"The dish that was in the highest esteem among the Spartans was called melas zomos, or "black broth" a name which has long excited the curiosity of the learned. What were the precise ingredients of this mess has never been determined with certainty. We remember an old traveler, who, on observing the use of coffee for the first time in the East, conjectured that it was the black broth of the Lacedaemonians! Julius Pollux the preceptor of the Emperor Commodus in his "Onomasticon" says that this famous mess consisted of blood thickened in some particular way. Dr. Lister in his "Notes to Apicius" supposes it was hog's blood; and if so the dish must have had no remote resemblance to the black puddings of our own times. Whatever it was, it could have formed no very alluring dish. We are informed that a citizen of Sybaris having tasted their fare, declared that it was no longer astonishing to him that the Spartans should be so fearless of death in battle, since any one in his senses would much sooner die a thousand deaths than continue to exist on such miserable food. Plutarch relates that a king of Pontus having heard of this celebrated broth purchased a Lacedaemonian cook to make some of it for him. But when he came to taste it he expressed his detestation of the mess in very strong terms on which the cook observed, "Sir, to acquire a relish for this broth it is necessary first to bathe in the Eurotas;" meaning that the hardy habits of the Spartans gave a zest to this fare which it could not otherwise possess. The same writer informs us that the old men were so fond of it that they ranged themselves on one side to eat it leaving the meat to the young people". - Source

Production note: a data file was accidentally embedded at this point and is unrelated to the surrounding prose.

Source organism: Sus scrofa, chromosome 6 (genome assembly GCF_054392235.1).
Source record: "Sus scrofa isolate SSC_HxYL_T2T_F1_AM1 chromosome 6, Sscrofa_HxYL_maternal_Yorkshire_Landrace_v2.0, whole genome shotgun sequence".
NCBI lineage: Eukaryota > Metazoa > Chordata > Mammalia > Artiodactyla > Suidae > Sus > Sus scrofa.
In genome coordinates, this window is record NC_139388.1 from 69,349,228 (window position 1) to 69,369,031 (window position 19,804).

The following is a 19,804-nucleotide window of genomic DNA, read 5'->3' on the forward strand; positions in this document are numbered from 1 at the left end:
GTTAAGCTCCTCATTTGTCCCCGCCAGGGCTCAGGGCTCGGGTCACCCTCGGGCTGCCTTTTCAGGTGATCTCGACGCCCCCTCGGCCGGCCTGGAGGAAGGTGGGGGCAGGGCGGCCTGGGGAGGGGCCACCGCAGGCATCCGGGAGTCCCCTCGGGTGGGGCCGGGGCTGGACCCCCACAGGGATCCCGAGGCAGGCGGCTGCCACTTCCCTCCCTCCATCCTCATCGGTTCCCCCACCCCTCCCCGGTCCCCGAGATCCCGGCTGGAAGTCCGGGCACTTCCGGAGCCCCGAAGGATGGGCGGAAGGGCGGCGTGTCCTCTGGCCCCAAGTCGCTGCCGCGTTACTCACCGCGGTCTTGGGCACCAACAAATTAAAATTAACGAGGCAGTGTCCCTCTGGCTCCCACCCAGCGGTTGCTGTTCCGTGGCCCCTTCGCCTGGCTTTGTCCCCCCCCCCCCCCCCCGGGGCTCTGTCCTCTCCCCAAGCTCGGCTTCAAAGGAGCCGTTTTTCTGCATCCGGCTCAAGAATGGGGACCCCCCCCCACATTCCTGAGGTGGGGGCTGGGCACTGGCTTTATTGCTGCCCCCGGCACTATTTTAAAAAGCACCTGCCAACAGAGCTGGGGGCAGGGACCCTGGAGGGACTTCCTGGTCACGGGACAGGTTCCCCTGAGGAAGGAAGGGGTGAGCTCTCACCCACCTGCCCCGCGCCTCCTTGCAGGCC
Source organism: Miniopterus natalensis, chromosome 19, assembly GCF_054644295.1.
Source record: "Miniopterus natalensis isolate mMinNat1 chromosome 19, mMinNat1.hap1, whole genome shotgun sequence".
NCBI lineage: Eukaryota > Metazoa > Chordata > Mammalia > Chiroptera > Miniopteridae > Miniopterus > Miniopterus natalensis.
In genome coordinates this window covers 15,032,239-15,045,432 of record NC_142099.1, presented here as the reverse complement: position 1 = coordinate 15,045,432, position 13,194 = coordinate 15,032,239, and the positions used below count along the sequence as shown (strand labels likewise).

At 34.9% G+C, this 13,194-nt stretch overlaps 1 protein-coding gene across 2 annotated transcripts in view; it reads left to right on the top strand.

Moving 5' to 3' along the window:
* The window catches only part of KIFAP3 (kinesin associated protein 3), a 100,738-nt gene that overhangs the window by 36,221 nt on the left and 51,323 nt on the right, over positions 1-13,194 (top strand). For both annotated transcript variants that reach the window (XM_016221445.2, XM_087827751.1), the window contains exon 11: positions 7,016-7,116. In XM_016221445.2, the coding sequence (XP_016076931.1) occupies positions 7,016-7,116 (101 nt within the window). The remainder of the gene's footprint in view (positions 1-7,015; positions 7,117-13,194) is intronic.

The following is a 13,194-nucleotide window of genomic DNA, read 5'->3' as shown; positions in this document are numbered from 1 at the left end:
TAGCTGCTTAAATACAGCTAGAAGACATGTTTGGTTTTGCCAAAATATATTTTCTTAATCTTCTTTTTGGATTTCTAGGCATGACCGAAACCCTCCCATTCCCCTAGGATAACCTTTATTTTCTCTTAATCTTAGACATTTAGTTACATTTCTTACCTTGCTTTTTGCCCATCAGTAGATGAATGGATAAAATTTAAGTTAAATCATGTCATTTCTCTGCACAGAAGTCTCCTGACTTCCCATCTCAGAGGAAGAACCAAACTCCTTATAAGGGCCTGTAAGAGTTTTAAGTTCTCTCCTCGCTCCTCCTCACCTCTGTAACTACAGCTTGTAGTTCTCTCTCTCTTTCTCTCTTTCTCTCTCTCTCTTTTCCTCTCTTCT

Nowadays, it is believed that melas zomos was made of boiled pigs' legs, blood, salt and vinegar. It is thought that the vinegar was used as an emulsifier to keep the blood from clotting during the cooking process.